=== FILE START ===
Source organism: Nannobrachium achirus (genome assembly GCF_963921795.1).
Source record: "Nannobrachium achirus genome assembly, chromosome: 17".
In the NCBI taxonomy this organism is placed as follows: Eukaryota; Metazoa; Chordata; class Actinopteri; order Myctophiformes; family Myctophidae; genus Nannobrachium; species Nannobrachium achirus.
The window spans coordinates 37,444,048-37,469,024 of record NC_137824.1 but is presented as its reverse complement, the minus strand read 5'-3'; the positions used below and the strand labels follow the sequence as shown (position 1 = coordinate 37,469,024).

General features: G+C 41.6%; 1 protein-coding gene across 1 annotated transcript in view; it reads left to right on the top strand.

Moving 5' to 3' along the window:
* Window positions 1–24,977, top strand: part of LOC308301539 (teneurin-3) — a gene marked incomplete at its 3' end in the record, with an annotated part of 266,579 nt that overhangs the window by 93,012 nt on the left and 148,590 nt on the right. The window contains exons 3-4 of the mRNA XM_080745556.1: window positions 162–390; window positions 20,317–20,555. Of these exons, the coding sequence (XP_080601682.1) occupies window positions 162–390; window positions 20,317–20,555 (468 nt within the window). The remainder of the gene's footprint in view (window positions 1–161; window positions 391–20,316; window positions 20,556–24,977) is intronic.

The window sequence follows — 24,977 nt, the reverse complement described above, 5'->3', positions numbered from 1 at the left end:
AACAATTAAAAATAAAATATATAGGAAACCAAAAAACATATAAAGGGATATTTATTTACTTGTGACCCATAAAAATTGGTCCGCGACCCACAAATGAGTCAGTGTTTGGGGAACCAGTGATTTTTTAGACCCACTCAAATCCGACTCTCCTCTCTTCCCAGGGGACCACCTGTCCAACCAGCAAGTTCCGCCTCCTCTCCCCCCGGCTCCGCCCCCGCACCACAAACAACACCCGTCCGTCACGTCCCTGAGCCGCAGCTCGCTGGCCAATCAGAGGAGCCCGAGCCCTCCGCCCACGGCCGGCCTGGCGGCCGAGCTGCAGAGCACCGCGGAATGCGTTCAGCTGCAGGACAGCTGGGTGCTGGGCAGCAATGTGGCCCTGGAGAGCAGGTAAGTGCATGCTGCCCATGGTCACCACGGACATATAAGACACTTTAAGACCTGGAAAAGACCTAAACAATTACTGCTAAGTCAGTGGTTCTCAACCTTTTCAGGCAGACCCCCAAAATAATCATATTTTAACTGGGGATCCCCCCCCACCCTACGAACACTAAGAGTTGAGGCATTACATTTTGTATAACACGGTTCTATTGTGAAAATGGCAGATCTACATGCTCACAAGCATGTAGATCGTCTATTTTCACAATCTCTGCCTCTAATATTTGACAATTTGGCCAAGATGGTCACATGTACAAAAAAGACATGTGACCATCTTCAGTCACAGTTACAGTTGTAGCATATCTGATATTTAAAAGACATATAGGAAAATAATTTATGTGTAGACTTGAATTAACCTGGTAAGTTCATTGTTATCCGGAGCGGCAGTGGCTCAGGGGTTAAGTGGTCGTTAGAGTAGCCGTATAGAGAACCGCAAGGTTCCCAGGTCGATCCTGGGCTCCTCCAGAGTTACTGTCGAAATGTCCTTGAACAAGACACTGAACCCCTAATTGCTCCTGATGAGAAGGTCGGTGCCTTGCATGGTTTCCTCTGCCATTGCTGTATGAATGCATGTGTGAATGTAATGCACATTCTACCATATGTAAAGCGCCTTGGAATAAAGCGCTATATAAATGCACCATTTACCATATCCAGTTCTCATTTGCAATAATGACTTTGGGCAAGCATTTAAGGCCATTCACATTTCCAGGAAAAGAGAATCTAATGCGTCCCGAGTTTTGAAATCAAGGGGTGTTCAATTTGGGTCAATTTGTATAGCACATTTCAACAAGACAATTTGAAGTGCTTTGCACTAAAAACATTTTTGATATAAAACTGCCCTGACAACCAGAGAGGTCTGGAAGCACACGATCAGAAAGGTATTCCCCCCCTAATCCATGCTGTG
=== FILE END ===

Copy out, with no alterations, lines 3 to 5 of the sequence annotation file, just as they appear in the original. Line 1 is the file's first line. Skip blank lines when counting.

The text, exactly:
In the NCBI taxonomy this organism is placed as follows: Eukaryota; Metazoa; Chordata; class Actinopteri; order Myctophiformes; family Myctophidae; genus Nannobrachium; species Nannobrachium achirus.
The window spans coordinates 37,444,048-37,469,024 of record NC_137824.1 but is presented as its reverse complement, the minus strand read 5'-3'; the positions used below and the strand labels follow the sequence as shown (position 1 = coordinate 37,469,024).

General features: G+C 41.6%; 1 protein-coding gene across 1 annotated transcript in view; it reads left to right on the top strand.